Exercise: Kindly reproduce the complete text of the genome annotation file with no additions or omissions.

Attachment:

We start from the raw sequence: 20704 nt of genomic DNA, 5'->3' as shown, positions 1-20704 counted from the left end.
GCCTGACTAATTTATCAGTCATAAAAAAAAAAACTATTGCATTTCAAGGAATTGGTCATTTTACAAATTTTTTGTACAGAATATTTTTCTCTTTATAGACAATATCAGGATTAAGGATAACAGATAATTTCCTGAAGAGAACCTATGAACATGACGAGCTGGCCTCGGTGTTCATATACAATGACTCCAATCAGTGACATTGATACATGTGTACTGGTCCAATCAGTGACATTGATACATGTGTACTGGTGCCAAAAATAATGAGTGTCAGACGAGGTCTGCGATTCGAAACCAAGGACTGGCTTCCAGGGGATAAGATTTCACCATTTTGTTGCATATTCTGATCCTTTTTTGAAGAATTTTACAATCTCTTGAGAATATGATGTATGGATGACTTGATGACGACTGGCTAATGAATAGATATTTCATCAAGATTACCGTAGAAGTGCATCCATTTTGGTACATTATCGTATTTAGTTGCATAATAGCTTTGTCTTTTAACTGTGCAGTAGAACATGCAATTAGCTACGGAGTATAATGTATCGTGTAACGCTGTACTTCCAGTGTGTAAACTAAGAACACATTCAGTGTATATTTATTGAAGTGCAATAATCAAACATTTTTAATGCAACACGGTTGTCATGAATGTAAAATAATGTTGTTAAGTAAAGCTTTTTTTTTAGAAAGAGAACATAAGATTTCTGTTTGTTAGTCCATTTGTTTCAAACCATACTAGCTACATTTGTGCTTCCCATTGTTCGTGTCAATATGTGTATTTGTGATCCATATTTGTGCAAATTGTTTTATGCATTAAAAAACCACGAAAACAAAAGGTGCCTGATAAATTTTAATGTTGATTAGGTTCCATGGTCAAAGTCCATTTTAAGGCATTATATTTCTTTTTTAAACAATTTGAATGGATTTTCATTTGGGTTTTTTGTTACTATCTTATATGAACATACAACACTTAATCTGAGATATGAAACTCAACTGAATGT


We start from the raw sequence: 20704 nt of genomic DNA, 5'->3' as shown, positions 1-20704 counted from the left end.
GCCTGACTAATTTATCAGTCATAAAAAAAAAAACTATTGCATTTCAAGGAATTGGTCATTTTACAAATTTTTTGTACAGAATATTTTTCTCTTTATAGACAATATCAGGATTAAGGATAACAGATAATTTCCTGAAGAGAACCTATGAACATGACGAGCTGGCCTCGGTGTTCATATACAATGACTCCAATCAGTGACATTGATACATGTGTACTGGTCCAATCAGTGACATTGATACATGTGTACTGGTGCCAAAAATAATGAGTGTCAGACGAGGTCTGCGATTCGAAACCAAGGACTGGCTTCCAGGGGATAAGATTTCACCATTTTGTTGCATATTCTGATCCTTTTTTGAAGAATTTTACAATCTCTTGAGAATATGATGTATGGATGACTTGATGACGACTGGCTAATGAATAGATATTTCATCAAGATTACCGTAGAAGTGCATCCATTTTGGTACATTATCGTATTTAGTTGCATAATAGCTTTGTCTTTTAACTGTGCAGTAGAACATGCAATTAGCTACGGAGTATAATGTATCGTGTAACGCTGTACTTCCAGTGTGTAAACTAAGAACACATTCAGTGTATATTTATTGAAGTGCAATAATCAAACATTTTTAATGCAACACGGTTGTCATGAATGTAAAATAATGTTGTTAAGTAAAGCTTTTTTTTTAGAAAGAGAACATAAGATTTCTGTTTGTTAGTCCATTTGTTTCAAACCATACTAGCTACATTTGTGCTTCCCATTGTTCGTGTCAATATGTGTATTTGTGATCCATATTTGTGCAAATTGTTTTATGCATTAAAAAACCACGAAAACAAAAGGTGCCTGATAAATTTTAATGTTGATTAGGTTCCATGGTCAAAGTCCATTTTAAGGCATTATATTTCTTTTTTAAACAATTTGAATGGATTTTCATTTGGGTTTTTTGTTACTATCTTATATGAACATACAACACTTAATCTGAGATATGAAACTCAACTGAATGT